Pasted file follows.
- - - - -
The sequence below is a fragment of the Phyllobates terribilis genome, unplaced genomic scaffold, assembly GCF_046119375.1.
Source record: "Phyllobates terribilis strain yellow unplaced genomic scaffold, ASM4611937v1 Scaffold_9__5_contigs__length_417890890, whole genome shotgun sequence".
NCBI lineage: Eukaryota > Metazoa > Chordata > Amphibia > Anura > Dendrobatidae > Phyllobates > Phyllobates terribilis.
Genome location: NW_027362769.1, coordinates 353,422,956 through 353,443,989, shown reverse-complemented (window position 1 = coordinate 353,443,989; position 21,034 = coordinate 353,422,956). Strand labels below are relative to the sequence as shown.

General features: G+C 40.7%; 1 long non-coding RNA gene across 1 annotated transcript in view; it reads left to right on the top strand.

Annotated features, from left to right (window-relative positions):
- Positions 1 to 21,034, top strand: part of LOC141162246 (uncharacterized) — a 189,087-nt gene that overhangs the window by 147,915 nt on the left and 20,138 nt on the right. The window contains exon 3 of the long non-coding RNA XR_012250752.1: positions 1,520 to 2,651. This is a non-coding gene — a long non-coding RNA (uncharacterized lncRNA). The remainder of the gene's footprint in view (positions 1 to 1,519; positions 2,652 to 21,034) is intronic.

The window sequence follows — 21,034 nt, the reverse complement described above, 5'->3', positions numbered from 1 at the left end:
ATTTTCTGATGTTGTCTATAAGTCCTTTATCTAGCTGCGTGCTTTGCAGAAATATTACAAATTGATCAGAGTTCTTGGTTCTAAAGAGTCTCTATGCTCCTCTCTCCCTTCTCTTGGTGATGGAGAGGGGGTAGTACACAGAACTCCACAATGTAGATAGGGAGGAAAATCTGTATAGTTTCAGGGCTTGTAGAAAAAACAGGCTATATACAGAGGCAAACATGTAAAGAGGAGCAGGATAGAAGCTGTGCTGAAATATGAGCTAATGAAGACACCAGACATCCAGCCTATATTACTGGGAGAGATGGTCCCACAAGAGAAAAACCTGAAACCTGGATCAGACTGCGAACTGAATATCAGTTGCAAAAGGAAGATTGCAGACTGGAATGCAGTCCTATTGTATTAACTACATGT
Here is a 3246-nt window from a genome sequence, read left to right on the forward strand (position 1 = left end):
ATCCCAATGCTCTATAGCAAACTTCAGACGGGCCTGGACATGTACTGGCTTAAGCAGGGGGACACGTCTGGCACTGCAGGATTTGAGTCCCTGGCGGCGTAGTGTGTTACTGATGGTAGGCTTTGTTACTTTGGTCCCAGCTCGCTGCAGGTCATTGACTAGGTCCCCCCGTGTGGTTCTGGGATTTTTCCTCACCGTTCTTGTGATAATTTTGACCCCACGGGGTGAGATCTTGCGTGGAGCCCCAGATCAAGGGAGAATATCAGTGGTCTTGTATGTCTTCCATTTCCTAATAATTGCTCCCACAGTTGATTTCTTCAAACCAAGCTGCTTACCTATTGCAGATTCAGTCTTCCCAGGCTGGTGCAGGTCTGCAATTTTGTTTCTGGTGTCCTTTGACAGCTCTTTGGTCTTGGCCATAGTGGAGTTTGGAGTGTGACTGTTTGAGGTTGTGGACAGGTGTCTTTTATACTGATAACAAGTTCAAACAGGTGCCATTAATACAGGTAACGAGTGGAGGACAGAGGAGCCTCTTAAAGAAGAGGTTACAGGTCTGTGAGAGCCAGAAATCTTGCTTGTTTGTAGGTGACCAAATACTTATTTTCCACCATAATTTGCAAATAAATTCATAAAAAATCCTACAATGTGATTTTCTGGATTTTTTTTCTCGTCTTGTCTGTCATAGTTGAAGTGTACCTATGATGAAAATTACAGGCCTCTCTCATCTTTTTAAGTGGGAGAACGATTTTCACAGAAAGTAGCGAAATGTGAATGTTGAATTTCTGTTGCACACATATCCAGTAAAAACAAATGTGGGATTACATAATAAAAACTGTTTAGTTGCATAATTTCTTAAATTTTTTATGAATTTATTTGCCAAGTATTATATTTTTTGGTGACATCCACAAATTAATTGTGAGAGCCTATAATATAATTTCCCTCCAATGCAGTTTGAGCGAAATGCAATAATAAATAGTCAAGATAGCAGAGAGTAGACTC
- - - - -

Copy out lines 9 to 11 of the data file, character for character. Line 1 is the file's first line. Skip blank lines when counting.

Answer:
ATTTTCTGATGTTGTCTATAAGTCCTTTATCTAGCTGCGTGCTTTGCAGAAATATTACAAATTGATCAGAGTTCTTGGTTCTAAAGAGTCTCTATGCTCCTCTCTCCCTTCTCTTGGTGATGGAGAGGGGGTAGTACACAGAACTCCACAATGTAGATAGGGAGGAAAATCTGTATAGTTTCAGGGCTTGTAGAAAAAACAGGCTATATACAGAGGCAAACATGTAAAGAGGAGCAGGATAGAAGCTGTGCTGAAATATGAGCTAATGAAGACACCAGACATCCAGCCTATATTACTGGGAGAGATGGTCCCACAAGAGAAAAACCTGAAACCTGGATCAGACTGCGAACTGAATATCAGTTGCAAAAGGAAGATTGCAGACTGGAATGCAGTCCTATTGTATTAACTACATGT
Here is a 3246-nt window from a genome sequence, read left to right on the forward strand (position 1 = left end):
ATCCCAATGCTCTATAGCAAACTTCAGACGGGCCTGGACATGTACTGGCTTAAGCAGGGGGACACGTCTGGCACTGCAGGATTTGAGTCCCTGGCGGCGTAGTGTGTTACTGATGGTAGGCTTTGTTACTTTGGTCCCAGCTCGCTGCAGGTCATTGACTAGGTCCCCCCGTGTGGTTCTGGGATTTTTCCTCACCGTTCTTGTGATAATTTTGACCCCACGGGGTGAGATCTTGCGTGGAGCCCCAGATCAAGGGAGAATATCAGTGGTCTTGTATGTCTTCCATTTCCTAATAATTGCTCCCACAGTTGATTTCTTCAAACCAAGCTGCTTACCTATTGCAGATTCAGTCTTCCCAGGCTGGTGCAGGTCTGCAATTTTGTTTCTGGTGTCCTTTGACAGCTCTTTGGTCTTGGCCATAGTGGAGTTTGGAGTGTGACTGTTTGAGGTTGTGGACAGGTGTCTTTTATACTGATAACAAGTTCAAACAGGTGCCATTAATACAGGTAACGAGTGGAGGACAGAGGAGCCTCTTAAAGAAGAGGTTACAGGTCTGTGAGAGCCAGAAATCTTGCTTGTTTGTAGGTGACCAAATACTTATTTTCCACCATAATTTGCAAATAAATTCATAAAAAATCCTACAATGTGATTTTCTGGATTTTTTTTCTCGTCTTGTCTGTCATAGTTGAAGTGTACCTATGATGAAAATTACAGGCCTCTCTCATCTTTTTAAGTGGGAGAACGATTTTCACAGAAAGTAGCGAAATGTGAATGTTGAATTTCTGTTGCACACATATCCAGTAAAAACAAATGTGGGATTACATAATAAAAACTGTTTAGTTGCATAATTTCTTAAATTTTTTATGAATTTATTTGCCAAGTATTATATTTTTTGGTGACATCCACAAATTAATTGTGAGAGCCTATAATATAATTTCCCTCCAATGCAGTTTGAGCGAAATGCAATAATAAATAGTCAAGATAGCAGAGAGTAGACTC